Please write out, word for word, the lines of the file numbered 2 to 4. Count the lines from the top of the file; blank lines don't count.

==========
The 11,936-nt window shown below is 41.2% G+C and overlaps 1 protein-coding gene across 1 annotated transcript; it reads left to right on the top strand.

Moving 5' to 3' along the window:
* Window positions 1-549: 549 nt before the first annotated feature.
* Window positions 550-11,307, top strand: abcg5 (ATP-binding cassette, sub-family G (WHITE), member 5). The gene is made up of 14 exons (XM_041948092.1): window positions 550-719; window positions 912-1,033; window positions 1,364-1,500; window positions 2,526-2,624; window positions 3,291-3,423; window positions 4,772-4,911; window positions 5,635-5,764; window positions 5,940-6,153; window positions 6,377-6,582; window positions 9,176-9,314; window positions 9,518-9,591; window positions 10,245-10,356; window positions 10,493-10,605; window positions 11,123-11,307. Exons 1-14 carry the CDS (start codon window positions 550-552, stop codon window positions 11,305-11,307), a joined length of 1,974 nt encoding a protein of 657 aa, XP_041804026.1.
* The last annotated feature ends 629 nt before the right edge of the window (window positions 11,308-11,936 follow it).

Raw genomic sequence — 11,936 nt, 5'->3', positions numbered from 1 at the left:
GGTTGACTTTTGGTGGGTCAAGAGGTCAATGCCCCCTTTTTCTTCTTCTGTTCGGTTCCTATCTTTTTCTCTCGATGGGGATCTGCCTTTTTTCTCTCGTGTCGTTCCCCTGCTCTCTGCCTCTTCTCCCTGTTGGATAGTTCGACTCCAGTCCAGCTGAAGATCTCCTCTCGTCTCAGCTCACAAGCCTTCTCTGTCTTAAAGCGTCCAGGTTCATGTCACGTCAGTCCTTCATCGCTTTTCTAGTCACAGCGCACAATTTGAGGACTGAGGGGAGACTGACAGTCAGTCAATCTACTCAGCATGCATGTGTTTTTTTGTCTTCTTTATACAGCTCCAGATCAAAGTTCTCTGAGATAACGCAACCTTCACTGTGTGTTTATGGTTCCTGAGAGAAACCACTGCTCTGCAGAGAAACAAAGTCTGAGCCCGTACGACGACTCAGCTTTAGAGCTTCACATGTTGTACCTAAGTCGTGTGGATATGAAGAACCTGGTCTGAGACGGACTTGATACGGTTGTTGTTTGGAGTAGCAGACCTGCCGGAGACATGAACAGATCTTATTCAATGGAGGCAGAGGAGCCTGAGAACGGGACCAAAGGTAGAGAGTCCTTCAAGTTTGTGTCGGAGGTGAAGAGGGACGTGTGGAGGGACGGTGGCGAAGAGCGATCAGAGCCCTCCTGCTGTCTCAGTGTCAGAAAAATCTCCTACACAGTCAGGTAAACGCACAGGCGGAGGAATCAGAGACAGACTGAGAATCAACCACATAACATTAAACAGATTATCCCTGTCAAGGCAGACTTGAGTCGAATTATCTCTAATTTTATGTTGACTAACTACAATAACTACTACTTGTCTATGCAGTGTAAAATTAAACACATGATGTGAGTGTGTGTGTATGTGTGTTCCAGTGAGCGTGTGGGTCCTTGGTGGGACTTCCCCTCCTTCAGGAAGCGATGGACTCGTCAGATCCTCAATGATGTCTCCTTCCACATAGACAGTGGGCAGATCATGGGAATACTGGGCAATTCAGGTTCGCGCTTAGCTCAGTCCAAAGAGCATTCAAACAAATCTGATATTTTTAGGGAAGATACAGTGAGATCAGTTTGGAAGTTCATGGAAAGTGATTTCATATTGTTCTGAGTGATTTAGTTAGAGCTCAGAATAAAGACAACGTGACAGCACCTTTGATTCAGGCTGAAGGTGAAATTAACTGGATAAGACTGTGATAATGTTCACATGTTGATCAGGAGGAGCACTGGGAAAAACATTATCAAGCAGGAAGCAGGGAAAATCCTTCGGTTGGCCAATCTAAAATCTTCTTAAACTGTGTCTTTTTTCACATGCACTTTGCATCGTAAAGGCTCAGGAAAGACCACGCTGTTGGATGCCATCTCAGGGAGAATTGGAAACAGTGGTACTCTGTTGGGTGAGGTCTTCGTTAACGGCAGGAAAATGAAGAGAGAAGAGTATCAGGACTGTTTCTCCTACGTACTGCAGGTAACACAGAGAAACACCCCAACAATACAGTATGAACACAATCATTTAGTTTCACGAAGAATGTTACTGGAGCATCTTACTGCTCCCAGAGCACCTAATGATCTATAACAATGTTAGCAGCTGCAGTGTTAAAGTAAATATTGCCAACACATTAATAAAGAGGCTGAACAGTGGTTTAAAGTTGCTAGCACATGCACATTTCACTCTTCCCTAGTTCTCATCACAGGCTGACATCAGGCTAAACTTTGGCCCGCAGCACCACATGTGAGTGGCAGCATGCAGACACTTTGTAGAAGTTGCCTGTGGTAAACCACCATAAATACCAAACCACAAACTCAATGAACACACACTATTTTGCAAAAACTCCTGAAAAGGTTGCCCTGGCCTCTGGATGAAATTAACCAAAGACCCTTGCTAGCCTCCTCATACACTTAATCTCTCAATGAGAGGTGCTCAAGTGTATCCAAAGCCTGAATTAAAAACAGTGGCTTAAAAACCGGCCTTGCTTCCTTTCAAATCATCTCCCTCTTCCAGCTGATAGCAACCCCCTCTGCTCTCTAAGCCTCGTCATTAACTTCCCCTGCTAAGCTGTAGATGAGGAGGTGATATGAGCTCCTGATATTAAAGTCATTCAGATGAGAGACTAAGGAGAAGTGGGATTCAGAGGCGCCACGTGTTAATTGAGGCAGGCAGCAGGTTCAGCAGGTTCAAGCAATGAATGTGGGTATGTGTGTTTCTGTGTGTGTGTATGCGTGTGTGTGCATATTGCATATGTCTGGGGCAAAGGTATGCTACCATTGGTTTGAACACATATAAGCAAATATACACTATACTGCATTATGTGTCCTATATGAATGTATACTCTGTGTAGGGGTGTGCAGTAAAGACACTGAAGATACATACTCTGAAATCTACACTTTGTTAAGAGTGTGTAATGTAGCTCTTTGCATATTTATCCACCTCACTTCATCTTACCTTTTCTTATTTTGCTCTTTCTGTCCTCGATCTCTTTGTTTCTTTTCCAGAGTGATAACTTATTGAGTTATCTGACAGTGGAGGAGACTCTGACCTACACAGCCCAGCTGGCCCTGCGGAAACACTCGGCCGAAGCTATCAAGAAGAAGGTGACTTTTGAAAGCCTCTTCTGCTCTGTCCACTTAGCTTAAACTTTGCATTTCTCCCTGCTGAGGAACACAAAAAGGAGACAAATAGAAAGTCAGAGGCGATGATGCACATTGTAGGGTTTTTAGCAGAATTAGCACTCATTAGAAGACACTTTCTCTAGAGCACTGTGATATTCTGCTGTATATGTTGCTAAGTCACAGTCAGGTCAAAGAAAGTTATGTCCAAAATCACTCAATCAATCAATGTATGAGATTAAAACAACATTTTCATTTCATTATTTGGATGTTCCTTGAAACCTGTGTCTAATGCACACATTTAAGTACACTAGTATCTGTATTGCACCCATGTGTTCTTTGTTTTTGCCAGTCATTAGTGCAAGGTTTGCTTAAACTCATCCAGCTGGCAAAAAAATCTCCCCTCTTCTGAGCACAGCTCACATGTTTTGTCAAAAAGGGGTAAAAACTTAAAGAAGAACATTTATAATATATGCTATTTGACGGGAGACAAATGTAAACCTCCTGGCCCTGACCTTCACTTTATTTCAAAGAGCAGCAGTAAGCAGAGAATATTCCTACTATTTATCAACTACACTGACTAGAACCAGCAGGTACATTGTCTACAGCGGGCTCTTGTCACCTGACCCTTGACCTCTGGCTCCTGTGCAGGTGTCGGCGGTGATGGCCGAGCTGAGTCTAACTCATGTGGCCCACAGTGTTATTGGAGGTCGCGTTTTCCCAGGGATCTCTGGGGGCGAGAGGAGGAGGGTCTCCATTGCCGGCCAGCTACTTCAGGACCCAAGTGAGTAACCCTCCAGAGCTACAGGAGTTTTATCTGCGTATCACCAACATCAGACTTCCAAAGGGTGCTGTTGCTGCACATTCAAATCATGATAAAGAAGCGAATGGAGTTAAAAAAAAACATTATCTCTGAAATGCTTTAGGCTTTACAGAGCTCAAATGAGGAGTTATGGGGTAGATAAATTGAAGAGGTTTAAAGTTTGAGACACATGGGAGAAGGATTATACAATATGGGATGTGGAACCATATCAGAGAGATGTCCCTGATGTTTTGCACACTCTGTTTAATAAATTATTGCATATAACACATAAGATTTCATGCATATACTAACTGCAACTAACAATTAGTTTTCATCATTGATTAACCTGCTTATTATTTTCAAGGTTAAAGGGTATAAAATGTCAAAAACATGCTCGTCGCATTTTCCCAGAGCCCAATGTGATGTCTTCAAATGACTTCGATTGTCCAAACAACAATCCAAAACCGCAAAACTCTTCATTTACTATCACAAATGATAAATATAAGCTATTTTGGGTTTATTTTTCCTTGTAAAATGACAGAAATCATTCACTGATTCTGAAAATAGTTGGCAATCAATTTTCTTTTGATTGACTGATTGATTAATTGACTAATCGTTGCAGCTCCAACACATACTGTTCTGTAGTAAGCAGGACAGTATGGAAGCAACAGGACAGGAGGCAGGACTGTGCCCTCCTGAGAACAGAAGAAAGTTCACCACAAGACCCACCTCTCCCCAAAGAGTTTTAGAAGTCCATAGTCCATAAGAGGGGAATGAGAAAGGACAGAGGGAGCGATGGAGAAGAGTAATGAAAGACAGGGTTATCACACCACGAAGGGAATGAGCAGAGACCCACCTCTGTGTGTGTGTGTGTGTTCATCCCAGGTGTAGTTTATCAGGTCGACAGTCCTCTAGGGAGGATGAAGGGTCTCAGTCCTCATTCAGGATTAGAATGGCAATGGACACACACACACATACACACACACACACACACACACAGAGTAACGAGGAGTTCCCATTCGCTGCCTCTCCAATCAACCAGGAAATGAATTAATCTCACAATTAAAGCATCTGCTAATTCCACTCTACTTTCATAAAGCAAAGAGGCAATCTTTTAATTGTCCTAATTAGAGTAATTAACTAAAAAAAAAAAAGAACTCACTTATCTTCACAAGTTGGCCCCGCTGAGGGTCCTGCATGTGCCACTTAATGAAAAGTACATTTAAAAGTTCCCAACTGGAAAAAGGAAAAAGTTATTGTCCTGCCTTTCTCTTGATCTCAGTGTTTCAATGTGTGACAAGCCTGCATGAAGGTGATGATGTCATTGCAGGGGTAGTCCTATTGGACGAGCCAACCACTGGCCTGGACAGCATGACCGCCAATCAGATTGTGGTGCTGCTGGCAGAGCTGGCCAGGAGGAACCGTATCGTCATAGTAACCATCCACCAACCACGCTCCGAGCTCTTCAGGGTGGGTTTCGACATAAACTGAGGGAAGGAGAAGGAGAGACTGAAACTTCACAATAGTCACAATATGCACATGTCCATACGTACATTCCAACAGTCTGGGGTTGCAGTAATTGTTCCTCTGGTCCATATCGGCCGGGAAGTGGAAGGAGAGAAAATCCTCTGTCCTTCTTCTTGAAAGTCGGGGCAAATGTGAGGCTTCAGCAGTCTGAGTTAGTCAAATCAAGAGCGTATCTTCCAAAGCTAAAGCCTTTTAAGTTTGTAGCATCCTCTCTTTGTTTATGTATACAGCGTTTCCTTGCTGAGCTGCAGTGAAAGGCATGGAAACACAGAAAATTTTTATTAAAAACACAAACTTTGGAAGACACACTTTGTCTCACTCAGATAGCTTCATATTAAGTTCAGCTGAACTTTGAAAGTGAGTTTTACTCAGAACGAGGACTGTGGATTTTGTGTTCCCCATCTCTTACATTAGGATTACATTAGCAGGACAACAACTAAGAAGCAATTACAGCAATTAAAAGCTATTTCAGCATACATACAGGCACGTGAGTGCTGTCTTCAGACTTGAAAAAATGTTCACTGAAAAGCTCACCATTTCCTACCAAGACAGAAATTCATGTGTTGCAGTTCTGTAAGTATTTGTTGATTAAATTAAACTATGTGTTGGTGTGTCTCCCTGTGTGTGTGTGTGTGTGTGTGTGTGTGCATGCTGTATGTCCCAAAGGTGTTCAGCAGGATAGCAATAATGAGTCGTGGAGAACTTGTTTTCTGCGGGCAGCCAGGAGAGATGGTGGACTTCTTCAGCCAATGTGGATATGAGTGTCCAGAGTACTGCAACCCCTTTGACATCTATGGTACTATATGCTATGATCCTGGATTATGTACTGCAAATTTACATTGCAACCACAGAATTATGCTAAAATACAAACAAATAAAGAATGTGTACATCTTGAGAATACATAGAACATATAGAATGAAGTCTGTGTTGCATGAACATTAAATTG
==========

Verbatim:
Moving 5' to 3' along the window:
* Window positions 1-549: 549 nt before the first annotated feature.
* Window positions 550-11,307, top strand: abcg5 (ATP-binding cassette, sub-family G (WHITE), member 5). The gene is made up of 14 exons (XM_041948092.1): window positions 550-719; window positions 912-1,033; window positions 1,364-1,500; window positions 2,526-2,624; window positions 3,291-3,423; window positions 4,772-4,911; window positions 5,635-5,764; window positions 5,940-6,153; window positions 6,377-6,582; window positions 9,176-9,314; window positions 9,518-9,591; window positions 10,245-10,356; window positions 10,493-10,605; window positions 11,123-11,307. Exons 1-14 carry the CDS (start codon window positions 550-552, stop codon window positions 11,305-11,307), a joined length of 1,974 nt encoding a protein of 657 aa, XP_041804026.1.